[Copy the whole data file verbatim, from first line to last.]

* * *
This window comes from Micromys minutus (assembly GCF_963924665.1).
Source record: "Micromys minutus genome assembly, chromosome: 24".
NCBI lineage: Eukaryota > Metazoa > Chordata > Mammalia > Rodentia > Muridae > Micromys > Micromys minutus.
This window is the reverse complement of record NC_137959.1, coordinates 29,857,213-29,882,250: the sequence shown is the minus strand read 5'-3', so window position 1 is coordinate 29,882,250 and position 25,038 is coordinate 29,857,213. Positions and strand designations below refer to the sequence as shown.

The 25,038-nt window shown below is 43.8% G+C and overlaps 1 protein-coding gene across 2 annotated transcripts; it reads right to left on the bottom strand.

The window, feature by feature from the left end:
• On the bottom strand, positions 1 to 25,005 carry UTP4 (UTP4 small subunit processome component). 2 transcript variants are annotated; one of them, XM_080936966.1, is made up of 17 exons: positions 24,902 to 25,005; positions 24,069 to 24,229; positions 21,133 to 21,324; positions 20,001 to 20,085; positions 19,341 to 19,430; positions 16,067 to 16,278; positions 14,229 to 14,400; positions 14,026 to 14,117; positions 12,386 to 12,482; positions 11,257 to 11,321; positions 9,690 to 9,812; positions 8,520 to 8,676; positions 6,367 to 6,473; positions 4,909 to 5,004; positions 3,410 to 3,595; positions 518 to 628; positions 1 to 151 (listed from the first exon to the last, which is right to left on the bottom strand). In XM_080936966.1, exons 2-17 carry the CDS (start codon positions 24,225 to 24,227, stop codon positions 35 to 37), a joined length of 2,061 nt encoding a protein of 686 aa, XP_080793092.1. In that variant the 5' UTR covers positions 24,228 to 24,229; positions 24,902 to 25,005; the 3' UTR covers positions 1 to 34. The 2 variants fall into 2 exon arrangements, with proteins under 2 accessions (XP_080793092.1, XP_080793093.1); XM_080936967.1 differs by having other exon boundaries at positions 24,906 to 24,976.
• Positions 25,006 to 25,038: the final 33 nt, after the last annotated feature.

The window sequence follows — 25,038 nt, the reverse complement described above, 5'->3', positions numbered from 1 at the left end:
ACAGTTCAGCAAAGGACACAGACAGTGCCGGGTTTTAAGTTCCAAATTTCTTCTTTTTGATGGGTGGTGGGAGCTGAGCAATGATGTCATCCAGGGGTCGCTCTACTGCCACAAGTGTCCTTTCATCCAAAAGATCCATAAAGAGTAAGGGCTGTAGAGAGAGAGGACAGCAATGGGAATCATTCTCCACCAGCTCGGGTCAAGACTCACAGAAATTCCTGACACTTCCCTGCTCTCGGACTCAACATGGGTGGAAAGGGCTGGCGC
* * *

This window comes from Micromys minutus (assembly GCF_963924665.1).
Source record: "Micromys minutus genome assembly, chromosome: 24".
NCBI lineage: Eukaryota > Metazoa > Chordata > Mammalia > Rodentia > Muridae > Micromys > Micromys minutus.
This window is the reverse complement of record NC_137959.1, coordinates 29,857,213-29,882,250: the sequence shown is the minus strand read 5'-3', so window position 1 is coordinate 29,882,250 and position 25,038 is coordinate 29,857,213. Positions and strand designations below refer to the sequence as shown.

The 25,038-nt window shown below is 43.8% G+C and overlaps 1 protein-coding gene across 2 annotated transcripts; it reads right to left on the bottom strand.

The window, feature by feature from the left end:
• On the bottom strand, positions 1 to 25,005 carry UTP4 (UTP4 small subunit processome component). 2 transcript variants are annotated; one of them, XM_080936966.1, is made up of 17 exons: positions 24,902 to 25,005; positions 24,069 to 24,229; positions 21,133 to 21,324; positions 20,001 to 20,085; positions 19,341 to 19,430; positions 16,067 to 16,278; positions 14,229 to 14,400; positions 14,026 to 14,117; positions 12,386 to 12,482; positions 11,257 to 11,321; positions 9,690 to 9,812; positions 8,520 to 8,676; positions 6,367 to 6,473; positions 4,909 to 5,004; positions 3,410 to 3,595; positions 518 to 628; positions 1 to 151 (listed from the first exon to the last, which is right to left on the bottom strand). In XM_080936966.1, exons 2-17 carry the CDS (start codon positions 24,225 to 24,227, stop codon positions 35 to 37), a joined length of 2,061 nt encoding a protein of 686 aa, XP_080793092.1. In that variant the 5' UTR covers positions 24,228 to 24,229; positions 24,902 to 25,005; the 3' UTR covers positions 1 to 34. The 2 variants fall into 2 exon arrangements, with proteins under 2 accessions (XP_080793092.1, XP_080793093.1); XM_080936967.1 differs by having other exon boundaries at positions 24,906 to 24,976.
• Positions 25,006 to 25,038: the final 33 nt, after the last annotated feature.

The window sequence follows — 25,038 nt, the reverse complement described above, 5'->3', positions numbered from 1 at the left end:
ACAGTTCAGCAAAGGACACAGACAGTGCCGGGTTTTAAGTTCCAAATTTCTTCTTTTTGATGGGTGGTGGGAGCTGAGCAATGATGTCATCCAGGGGTCGCTCTACTGCCACAAGTGTCCTTTCATCCAAAAGATCCATAAAGAGTAAGGGCTGTAGAGAGAGAGGACAGCAATGGGAATCATTCTCCACCAGCTCGGGTCAAGACTCACAGAAATTCCTGACACTTCCCTGCTCTCGGACTCAACATGGGTGGAAAGGGCTGGCGC